A Brief History of Wall Street
When you talk about Wall Street, there are usually two images that pop into people’s heads: The first is an image of a mystical place where the wizards of the financial industry scheme up ways to take money from the average Joe. The second is a group of wealthy men, lighting pipes with $100 bills, deciding the fate of the world at a whim.
In reality, Wall Street is a short, eight-block-long street in lower Manhattan where the original New York Stock Exchange (NYSE) was housed, along with the headquarters of several of the largest investment firms and brokerages in America. While the exchange and most of these businesses have relocated, this tiny little street has remained an iconic part of the world financial services industry and is usually used to refer to the elite, juxtaposing again the Main Street found in average, working-class cities and towns.
The NYSE has established itself as the dominant exchange house in the world today, but it finds its roots across the pond in the coffeehouses of London. The new world, America, was the land of opportunity and everyone wanted a piece of the American pie. Wealthy businessmen would charter ships to the East Indies or Asia to buy cheap goods like coffee, cotton or hemp to bring them back to Europe for huge profits.
While the opportunity to make massive profits were there, it was also very risky. Piracy was rampant, the weather threatened ships and inexperienced captains could easily end up on the wrong side of the world, or hung up on a reef somewhere.
Rather than run the risk of losing their entire fortune on a single ship, owners would invite investors to put up portions of the money needed to outfit the ship, and then share in the profits if it were successful. After each voyage, the charter was dissolved, investors were paid and a new charter was created for the next voyage. A typical investor would be involved in multiple charters as once, spreading out his risk by diversifying his investments.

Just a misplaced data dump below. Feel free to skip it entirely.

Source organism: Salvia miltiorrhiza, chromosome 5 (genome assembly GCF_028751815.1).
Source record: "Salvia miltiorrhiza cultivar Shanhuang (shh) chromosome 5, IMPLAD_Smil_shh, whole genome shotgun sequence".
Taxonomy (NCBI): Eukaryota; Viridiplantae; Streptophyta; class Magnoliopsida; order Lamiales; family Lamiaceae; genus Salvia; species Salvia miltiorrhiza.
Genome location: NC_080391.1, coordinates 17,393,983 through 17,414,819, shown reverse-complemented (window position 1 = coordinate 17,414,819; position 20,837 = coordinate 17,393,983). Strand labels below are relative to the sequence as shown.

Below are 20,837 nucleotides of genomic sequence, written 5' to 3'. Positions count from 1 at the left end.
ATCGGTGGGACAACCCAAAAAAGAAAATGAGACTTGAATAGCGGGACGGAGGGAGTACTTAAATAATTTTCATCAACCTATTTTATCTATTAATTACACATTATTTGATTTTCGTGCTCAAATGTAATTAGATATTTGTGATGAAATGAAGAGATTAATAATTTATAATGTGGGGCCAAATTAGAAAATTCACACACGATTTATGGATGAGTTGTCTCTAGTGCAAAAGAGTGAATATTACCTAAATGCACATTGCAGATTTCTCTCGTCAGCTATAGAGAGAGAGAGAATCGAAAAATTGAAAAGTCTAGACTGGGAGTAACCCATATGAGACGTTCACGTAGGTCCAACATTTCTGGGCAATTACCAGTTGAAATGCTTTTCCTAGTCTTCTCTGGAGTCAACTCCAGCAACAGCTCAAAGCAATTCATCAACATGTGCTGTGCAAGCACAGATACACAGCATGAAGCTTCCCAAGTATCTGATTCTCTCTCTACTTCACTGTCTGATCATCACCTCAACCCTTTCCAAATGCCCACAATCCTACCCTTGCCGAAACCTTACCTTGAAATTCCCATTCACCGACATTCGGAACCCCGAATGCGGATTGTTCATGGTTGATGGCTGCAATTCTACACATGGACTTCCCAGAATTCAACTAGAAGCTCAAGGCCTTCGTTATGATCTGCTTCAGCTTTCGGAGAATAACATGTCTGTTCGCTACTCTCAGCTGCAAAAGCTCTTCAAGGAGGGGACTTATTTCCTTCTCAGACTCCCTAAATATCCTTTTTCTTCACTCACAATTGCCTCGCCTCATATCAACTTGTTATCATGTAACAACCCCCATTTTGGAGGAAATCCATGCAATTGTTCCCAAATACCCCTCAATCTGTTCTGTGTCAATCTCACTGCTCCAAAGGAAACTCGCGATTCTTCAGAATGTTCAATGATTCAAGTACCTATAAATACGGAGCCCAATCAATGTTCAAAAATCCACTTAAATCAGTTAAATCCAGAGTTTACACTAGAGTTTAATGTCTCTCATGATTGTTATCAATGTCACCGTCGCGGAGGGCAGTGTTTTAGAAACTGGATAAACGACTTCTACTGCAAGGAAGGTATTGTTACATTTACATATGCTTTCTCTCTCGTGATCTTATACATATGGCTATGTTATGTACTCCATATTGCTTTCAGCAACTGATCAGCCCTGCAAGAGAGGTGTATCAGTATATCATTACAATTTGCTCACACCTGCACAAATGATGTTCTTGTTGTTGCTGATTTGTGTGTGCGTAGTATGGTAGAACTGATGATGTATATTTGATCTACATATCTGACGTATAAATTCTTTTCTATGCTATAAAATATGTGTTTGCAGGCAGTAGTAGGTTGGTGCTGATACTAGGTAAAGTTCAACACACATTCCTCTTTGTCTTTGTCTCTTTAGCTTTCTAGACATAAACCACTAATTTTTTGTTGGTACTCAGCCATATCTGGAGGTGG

In the 1600s the British, French and Dutch governments began issuing charters to companies that were not dissolved at the end of a voyage, but would instead pay out a dividend to the investors and prepare for another voyage. These companies were usually chartered with the words “East India” in the name and they changed the way that business was done.
To standardize the portions that would be paid out, they divided the company into shares, becoming the first joint stock companies. The extra capital meant that companies could build larger fleets, and royal charters meant that they had legal monopolies, creating huge profits for investors.
The shares of the company were written on paper, which meant that investors could then sell their papers to other investors for instant profits. Because there were no stock exchanges yet, investors and brokers would put notices up on coffeehouses in London announcing that they were selling shares in their company.